Justice Thomas Lays Out an Originalist’s Perspective on Stare Decisis

Today the Supreme Court announced its decision in Gamble v. United States, in which it declined to overturn its longstanding view that the Double Jeopardy Clause does not prevent an individual from being prosecuted by both the state and the federal government—under each jurisdiction’s respective criminal laws—regardless of whether the state and federal offenses stem from the same conduct. In its decision, the Court found “the historical evidence assembled by” the defendant to be “feeble; pointing the other way are the Clause’s text, other historical evidence, and 170 years of precedent.”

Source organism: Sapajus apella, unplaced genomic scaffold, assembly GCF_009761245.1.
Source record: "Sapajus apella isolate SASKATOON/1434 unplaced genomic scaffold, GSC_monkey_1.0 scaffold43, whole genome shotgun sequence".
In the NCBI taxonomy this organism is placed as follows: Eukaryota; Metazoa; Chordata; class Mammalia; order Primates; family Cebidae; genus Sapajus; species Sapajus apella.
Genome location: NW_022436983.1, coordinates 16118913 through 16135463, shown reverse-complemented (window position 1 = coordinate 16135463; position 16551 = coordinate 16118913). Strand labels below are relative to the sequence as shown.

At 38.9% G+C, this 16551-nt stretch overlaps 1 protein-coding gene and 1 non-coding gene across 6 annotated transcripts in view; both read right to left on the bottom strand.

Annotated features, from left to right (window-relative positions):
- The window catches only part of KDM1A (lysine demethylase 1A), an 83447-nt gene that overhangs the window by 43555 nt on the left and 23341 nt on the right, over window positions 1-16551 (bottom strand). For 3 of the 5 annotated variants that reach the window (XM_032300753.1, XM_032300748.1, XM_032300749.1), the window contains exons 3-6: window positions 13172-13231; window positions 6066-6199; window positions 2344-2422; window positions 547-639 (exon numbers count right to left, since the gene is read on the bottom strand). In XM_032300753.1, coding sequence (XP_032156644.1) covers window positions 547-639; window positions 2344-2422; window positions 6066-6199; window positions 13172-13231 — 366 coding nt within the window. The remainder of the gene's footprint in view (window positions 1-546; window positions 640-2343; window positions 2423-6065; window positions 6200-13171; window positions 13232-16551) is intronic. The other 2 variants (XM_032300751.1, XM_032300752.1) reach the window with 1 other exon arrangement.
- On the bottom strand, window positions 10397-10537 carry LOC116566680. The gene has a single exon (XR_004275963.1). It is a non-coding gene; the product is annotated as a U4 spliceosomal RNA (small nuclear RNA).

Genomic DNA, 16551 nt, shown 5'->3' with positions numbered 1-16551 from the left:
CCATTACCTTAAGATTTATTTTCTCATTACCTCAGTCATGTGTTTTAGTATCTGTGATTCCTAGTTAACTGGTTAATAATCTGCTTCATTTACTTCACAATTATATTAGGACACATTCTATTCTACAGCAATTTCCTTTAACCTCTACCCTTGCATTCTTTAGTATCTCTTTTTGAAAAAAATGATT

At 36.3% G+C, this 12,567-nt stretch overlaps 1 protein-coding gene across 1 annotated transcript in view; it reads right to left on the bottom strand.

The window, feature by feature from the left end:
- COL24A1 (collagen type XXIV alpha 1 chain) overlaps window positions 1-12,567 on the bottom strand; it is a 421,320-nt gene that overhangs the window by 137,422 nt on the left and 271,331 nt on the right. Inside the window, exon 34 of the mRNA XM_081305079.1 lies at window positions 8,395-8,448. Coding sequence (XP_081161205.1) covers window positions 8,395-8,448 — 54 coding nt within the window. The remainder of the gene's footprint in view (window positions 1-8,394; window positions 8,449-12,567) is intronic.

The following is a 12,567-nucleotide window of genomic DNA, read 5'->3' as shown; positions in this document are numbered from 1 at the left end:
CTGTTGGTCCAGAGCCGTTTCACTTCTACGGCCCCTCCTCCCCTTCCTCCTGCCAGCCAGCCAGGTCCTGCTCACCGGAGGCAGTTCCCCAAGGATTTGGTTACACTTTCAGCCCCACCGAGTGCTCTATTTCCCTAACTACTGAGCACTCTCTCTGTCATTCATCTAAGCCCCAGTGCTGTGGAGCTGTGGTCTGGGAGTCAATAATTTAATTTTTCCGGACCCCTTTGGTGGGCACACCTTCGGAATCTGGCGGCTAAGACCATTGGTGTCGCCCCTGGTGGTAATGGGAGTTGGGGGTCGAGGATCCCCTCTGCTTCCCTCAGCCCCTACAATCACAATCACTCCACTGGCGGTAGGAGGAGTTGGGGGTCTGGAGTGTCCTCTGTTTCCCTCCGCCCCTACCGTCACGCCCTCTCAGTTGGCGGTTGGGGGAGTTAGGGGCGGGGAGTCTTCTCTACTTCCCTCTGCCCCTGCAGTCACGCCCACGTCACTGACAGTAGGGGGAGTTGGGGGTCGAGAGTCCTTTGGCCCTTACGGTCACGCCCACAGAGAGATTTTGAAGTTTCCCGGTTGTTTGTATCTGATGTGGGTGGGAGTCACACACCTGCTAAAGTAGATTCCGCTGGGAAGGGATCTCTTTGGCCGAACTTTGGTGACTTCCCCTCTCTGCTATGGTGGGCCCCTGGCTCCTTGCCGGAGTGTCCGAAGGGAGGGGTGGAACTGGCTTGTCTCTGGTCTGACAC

Justice Clarence Thomas joined the Court’s decision and wrote a concurrence so he could separately address “the proper role of the doctrine of stare decisis.” He spelled out as explicitly as he has in his nearly 28 years of service why the current Court is wrong to “view[] stare decisis as a ‘principle of policy’ that balances several factors to decide whether the scales tip in favor of overruling precedent,” requiring (in the words of Planned Parenthood v. Casey (1992)) “a ‘special reason over and above the belief that a prior case was wrongly decided’ to overrule a precedent.” That approach “might have made sense in a common-law legal system in which courts systematically developed the law through judicial decisions apart from written law. But our federal system is different.”

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